August newsprint on the Cape
by Peggy Aycinena
August 28, 2009
The shadows grow long on Cape Cod in August, and it's hard not to contemplate the arc of history as you bike along the dunes overlooking the sea. The President and his family are only a few miles from here, as is the Kennedy compound. The Senator died two days ago, and this place feels that is has lost one of its own.
I biked away from our house early this morning, just after sunrise, and headed to the cafe a mile down the road. I bought the New York Times, the Boston Globe, the Wall Street Journal, and USA Today. The paper I read, however, was the local Cape Cod Times with the headline: The Lion rests.
When I was a child, the President of the United States was assassinated. School was cancelled the next day, and while my family sat in front of the TV, I walked to the store and bought a New York Times, available even in California. I still have it today. In a box.
Now, 46 years later and a world away, I have another New York Times to add to my collection that has grown over the years. Revolutions, elections, disasters, wars, scandals, and time. They're all there in the newspaper. In newsprint that you can sit and read and contemplate over coffee as the wind blows across the dunes and onto the patio of the small cafe where you are sitting.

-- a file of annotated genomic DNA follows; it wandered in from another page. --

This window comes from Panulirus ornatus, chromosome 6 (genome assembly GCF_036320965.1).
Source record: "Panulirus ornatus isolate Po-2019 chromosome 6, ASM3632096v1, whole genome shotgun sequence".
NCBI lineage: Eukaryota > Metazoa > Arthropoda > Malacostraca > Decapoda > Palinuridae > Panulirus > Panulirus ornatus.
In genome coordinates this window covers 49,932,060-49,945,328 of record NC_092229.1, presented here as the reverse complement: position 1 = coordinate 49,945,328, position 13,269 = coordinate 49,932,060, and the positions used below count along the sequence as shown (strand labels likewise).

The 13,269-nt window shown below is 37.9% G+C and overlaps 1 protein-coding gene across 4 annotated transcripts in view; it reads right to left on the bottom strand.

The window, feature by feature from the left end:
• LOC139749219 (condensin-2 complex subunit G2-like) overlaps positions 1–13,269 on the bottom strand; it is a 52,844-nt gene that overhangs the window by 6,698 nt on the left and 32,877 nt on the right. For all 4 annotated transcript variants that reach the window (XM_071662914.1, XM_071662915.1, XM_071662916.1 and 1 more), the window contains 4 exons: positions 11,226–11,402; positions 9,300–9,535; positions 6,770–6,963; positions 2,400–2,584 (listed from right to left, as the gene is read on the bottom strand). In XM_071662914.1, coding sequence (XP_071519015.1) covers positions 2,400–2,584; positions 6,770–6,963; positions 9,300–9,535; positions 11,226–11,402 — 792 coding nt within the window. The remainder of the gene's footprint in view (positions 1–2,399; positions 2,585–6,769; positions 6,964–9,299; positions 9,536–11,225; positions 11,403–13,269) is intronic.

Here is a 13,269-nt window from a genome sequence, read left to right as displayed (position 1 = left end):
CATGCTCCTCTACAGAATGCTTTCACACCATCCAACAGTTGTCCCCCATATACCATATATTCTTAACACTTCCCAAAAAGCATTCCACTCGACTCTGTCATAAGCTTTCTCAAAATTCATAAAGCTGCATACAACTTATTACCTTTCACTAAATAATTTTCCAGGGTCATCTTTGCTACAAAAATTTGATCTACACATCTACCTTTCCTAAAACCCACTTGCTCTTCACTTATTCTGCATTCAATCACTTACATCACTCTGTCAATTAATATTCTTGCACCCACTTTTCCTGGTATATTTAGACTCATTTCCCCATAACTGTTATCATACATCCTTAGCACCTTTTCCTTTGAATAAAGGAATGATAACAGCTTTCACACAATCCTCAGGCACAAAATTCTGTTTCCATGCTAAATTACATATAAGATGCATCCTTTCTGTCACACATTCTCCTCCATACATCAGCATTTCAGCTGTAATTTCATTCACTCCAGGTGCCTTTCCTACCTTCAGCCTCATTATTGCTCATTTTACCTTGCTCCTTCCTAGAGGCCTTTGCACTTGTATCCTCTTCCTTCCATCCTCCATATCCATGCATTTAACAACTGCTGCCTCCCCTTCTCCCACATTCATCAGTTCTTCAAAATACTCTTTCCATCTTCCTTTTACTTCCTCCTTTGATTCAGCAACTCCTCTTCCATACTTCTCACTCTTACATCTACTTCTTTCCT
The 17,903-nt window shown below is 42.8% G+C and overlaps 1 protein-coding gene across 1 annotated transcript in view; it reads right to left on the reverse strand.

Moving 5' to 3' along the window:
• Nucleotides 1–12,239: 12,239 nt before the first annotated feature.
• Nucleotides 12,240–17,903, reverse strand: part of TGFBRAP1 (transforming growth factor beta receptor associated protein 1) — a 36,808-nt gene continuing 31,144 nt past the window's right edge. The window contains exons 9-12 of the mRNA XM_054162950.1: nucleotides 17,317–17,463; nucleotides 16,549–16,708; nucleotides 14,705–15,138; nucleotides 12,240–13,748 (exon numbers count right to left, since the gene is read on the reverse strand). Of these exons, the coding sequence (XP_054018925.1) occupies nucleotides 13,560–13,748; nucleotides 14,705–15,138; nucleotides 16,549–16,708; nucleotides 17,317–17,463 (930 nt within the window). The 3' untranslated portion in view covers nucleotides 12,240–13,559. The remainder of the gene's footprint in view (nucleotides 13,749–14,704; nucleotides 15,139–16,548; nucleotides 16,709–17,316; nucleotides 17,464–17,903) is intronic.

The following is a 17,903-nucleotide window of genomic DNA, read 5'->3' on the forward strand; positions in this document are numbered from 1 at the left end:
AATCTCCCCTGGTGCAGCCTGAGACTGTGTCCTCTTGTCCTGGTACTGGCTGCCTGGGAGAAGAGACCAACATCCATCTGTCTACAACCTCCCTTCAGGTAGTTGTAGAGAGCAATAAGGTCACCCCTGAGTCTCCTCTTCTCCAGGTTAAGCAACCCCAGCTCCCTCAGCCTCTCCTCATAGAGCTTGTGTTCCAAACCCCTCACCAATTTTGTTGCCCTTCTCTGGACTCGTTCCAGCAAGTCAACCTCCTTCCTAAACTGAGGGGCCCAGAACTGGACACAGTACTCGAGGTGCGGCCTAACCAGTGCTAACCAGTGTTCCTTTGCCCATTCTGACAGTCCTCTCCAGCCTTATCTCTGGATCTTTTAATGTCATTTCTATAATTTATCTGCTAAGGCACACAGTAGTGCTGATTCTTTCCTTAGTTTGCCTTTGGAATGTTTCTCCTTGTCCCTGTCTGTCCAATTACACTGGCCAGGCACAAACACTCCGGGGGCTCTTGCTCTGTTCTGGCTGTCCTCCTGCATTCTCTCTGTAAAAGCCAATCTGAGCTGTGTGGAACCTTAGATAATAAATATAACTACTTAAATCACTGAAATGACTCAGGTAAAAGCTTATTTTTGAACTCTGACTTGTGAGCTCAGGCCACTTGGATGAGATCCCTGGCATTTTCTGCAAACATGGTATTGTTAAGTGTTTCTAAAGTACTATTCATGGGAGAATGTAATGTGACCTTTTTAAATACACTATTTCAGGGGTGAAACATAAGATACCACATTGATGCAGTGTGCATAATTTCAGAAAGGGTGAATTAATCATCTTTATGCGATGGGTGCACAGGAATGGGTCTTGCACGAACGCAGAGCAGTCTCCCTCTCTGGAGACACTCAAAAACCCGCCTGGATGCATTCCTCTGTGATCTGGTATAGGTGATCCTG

No one here on the Cape is reading the Internet. They're sitting in cafes and restaurants, ice cream parlors and gift shops, reading newspapers about a complex man, a local, one of their own. Some hated him, many more admired him, but everyone here on the Cape laid claim to him and his family in one way or another.
History is all about headlines. It's not about the Internet. It's not about the latest, greatest, fastest, biggest, and hippest app. History is about newsprint. The stuff you can stash away in a box in a closet for a later time.
The stuff that comes off on your hands, or picks up stains if you splash your coffee on it. History is about newspapers that you can pore over and study, put aside, and pick up again later. History is about studying the news, looking away from the news, and then looking out to the blue sea and the undefineable horizon where the sky meets the water.
History is something that was here yesteday and will still be here tomorrow. History, for better or worse, is something that's written on paper.
Peggy Aycinena owns and operates EDA Confidential:
Copyright (c) 2009, Peggy Aycinena. All rights reserved.